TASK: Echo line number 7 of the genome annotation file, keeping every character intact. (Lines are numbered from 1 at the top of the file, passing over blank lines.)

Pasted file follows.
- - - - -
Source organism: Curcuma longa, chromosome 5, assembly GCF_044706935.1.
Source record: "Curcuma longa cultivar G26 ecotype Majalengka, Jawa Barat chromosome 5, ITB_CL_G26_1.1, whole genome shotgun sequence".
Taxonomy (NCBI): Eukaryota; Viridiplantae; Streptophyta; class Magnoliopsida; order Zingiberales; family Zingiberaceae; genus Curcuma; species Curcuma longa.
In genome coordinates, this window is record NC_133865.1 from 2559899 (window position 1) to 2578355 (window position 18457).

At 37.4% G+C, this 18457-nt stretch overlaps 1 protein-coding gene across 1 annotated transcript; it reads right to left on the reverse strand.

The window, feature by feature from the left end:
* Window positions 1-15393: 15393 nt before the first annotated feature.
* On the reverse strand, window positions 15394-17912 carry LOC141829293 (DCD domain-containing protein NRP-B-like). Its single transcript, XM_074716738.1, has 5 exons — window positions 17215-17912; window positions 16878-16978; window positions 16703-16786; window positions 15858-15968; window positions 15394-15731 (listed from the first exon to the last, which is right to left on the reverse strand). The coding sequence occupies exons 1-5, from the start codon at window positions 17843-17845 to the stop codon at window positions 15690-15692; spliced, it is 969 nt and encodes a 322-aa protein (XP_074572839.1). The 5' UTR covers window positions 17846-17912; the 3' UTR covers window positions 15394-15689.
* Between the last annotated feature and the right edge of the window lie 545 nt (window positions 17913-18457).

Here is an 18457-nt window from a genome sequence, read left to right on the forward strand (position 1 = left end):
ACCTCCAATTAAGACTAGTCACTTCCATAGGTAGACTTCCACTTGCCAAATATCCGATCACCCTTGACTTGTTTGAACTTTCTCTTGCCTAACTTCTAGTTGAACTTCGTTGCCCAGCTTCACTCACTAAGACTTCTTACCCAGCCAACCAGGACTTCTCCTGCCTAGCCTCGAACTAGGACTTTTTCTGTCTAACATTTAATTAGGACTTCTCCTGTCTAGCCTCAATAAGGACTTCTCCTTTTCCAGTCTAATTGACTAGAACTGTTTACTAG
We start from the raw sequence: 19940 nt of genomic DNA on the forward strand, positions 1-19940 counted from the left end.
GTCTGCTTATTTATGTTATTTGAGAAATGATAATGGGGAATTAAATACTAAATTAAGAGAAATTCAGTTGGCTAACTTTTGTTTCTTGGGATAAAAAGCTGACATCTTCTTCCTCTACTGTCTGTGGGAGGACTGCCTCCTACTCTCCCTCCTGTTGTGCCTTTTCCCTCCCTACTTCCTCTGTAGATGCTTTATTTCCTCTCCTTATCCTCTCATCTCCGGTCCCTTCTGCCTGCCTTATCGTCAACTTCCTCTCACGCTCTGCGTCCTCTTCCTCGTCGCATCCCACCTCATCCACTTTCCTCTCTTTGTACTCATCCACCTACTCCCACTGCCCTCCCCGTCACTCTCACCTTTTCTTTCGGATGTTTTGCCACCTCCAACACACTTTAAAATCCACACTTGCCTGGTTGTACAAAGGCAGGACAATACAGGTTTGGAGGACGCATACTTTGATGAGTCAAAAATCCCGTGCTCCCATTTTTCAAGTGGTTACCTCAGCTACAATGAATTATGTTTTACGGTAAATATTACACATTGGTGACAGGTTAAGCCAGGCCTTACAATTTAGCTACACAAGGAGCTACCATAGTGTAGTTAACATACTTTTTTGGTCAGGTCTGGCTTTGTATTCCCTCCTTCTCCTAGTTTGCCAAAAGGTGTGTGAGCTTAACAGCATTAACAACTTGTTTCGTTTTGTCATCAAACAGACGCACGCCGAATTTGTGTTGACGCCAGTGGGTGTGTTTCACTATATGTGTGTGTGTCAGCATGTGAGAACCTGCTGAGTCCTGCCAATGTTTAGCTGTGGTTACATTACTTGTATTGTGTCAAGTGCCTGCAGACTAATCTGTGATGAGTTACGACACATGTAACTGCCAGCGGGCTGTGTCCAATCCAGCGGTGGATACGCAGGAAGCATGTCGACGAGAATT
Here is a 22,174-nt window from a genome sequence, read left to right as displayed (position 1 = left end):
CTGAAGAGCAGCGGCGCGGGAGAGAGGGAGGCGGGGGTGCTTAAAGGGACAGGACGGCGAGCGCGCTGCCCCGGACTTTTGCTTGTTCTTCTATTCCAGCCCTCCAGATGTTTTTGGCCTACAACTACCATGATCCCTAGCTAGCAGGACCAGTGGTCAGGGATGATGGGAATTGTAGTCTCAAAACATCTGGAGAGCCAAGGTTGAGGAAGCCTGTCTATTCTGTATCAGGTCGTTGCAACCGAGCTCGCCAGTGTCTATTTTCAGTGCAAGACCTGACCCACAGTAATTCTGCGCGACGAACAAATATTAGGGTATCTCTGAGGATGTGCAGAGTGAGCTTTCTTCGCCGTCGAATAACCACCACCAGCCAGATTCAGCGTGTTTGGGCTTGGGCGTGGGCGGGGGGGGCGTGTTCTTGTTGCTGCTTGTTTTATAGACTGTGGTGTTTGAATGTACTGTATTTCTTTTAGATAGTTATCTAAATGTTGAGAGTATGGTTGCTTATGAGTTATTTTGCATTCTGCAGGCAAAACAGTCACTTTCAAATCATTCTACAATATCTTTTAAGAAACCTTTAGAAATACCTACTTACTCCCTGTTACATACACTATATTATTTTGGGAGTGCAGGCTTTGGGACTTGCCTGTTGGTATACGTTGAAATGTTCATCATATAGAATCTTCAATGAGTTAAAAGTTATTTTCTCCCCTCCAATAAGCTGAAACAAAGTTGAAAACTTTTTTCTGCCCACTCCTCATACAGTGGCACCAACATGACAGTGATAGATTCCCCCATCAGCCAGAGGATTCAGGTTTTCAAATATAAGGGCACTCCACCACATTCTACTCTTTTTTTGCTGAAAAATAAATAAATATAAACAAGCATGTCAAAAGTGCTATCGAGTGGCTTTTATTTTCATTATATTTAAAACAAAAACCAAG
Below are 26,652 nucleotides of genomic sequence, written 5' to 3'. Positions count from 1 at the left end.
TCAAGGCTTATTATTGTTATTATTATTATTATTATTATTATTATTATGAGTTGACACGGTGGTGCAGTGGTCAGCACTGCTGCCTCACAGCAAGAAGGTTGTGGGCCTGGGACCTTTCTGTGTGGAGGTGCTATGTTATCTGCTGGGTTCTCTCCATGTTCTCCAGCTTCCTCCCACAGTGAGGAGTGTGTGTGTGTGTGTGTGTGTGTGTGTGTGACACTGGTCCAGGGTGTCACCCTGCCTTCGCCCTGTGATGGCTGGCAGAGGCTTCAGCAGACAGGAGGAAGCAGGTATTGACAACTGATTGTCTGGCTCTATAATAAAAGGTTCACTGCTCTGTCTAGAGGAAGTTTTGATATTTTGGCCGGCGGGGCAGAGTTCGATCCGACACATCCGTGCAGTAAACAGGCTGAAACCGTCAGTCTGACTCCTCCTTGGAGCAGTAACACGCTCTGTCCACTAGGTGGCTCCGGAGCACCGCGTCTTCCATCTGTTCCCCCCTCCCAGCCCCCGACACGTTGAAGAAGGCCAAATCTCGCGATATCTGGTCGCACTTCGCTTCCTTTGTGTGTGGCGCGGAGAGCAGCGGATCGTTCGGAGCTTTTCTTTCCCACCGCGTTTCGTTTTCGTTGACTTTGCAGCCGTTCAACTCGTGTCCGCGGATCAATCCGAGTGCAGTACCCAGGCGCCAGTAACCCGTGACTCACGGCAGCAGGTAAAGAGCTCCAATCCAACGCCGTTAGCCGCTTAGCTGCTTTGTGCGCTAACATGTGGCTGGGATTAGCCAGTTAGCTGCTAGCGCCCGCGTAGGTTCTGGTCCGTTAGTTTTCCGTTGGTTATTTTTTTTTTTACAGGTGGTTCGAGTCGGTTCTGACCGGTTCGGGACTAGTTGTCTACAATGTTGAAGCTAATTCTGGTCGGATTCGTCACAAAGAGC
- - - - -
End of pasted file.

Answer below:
* Window positions 1-15393: 15393 nt before the first annotated feature.